Sunday, December 21, 2014

Follow us:
Follow us on Facebook Follow us on Twitter Subscribe to this news feed 



  • Text size: + -
Buffalo: CRPS
Play now

Time Warner Cable video customers:
Sign in with your TWC ID to access our video clips.

  To view our videos, you need to
enable JavaScript. Learn how.
install Adobe Flash 9 or above. Install now.

Then come back here and refresh the page.

Have you ever injured yourself and even though the injury has healed, the pain persists? Some patients think they are going crazy and they can't find an obvious cause, but they are in severe pain.

It was a year after she broke her ankle that Marieta Velvis still complained to her doctors of leg pain.

Velvis said, "Burning felt like my foot was sunburned. It got to a point where I couldn't walk anymore."

Over the counter products gave her no relief, after nearly two years she was diagnosed with CRPS.

"Chronic Regional Pain Syndrome, otherwise RSD, Reflex Sympathetic Dystrophy, it can come about anywhere from a minor injury, such as someone pushing a shopping cart to into your leg, having a sprain can cause this or direct nerve damage," said Dr. Aruna Sahoo.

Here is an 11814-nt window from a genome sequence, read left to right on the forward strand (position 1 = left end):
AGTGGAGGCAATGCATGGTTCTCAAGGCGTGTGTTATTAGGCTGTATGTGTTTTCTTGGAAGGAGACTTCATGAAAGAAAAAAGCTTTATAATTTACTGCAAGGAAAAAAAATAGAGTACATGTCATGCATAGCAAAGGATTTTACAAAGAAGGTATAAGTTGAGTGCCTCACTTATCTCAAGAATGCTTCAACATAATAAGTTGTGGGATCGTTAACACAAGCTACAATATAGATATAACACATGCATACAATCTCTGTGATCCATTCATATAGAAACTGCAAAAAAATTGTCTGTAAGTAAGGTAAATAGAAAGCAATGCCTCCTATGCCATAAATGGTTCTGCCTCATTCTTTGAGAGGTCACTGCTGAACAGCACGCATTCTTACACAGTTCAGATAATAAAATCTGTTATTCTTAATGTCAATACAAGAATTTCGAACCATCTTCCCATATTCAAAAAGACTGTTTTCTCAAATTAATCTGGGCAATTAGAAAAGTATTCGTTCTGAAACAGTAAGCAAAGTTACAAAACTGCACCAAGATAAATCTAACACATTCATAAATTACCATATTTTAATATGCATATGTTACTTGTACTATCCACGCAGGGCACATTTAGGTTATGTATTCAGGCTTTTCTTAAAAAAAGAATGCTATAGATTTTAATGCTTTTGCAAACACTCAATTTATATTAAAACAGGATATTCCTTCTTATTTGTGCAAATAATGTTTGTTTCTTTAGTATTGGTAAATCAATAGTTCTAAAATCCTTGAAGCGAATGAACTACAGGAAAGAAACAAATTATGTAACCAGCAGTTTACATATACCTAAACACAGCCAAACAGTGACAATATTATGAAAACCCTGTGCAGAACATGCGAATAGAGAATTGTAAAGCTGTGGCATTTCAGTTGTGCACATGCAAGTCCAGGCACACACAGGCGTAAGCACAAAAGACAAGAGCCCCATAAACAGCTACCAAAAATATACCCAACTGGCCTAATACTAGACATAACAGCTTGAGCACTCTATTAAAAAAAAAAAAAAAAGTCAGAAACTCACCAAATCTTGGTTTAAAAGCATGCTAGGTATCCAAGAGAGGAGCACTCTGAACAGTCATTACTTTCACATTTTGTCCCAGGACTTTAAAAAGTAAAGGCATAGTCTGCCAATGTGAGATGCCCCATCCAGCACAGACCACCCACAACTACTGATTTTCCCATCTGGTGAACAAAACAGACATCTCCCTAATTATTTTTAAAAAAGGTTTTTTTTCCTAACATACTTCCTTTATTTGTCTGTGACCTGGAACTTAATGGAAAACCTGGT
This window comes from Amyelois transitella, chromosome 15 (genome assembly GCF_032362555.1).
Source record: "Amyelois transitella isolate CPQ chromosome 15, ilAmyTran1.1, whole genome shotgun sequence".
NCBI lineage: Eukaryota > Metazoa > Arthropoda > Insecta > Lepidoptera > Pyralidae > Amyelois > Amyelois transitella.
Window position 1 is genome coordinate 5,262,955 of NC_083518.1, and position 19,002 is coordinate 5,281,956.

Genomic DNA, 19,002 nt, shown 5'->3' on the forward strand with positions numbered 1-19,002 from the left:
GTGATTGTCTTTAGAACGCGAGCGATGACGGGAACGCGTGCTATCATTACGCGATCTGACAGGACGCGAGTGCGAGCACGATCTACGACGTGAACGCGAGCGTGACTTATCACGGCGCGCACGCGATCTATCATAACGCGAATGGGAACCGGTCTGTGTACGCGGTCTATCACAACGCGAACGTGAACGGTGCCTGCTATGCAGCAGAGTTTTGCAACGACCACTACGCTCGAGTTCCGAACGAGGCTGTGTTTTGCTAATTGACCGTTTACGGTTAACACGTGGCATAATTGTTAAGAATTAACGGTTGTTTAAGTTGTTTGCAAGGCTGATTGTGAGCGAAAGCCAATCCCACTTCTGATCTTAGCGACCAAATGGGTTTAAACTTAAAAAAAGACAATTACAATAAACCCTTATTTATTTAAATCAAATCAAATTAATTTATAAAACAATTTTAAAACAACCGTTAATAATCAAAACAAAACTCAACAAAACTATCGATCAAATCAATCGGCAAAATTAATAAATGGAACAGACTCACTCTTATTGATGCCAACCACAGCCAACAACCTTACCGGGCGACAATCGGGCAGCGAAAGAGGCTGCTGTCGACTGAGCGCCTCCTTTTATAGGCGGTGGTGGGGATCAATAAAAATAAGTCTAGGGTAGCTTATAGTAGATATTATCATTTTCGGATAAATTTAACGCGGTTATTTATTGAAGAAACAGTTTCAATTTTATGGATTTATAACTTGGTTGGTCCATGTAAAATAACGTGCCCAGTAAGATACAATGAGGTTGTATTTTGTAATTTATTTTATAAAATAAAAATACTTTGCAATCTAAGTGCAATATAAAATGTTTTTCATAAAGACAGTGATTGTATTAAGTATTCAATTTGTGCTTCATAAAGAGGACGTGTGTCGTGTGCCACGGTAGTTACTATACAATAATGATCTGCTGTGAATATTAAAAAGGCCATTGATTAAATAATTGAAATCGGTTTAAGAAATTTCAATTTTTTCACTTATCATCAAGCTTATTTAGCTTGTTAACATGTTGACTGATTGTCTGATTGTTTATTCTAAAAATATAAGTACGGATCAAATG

Pain often gets worse over time up to years after an injury.

"You start noticing it to be very swollen, shiny in appearance, sweating in the leg. You will notice increases sensitivity, even the bed sheets, when you ever your feet touch the bed sheet, you will feel pain form that," Sahoo said.

Treatment involves many disciplines, which include medication, physical therapy, plus nerve blocks, injections.

"The injections we do, because they think the problem lies in the your sympathetic nervous system, you target the sympathetic nervous system, they are called lumbar sympathetic blocks or ganglion blocks, depending on where the pain is experienced," Sahoo said.

A pain specialist can do the series of injections. The three injections given are a week apart and if the patients’ pain does not subside, within three to six month, more injections can be considered."

Velvis opted for injections.

"That gave immediate relief of all my symptoms. I loved it, it was a great feeling," Velvis said.

While her pain may flare up, right now, her pain is under control. ClientIP:, UserAgent: CCBot/2.0 ( Profile: TWCSAMLSP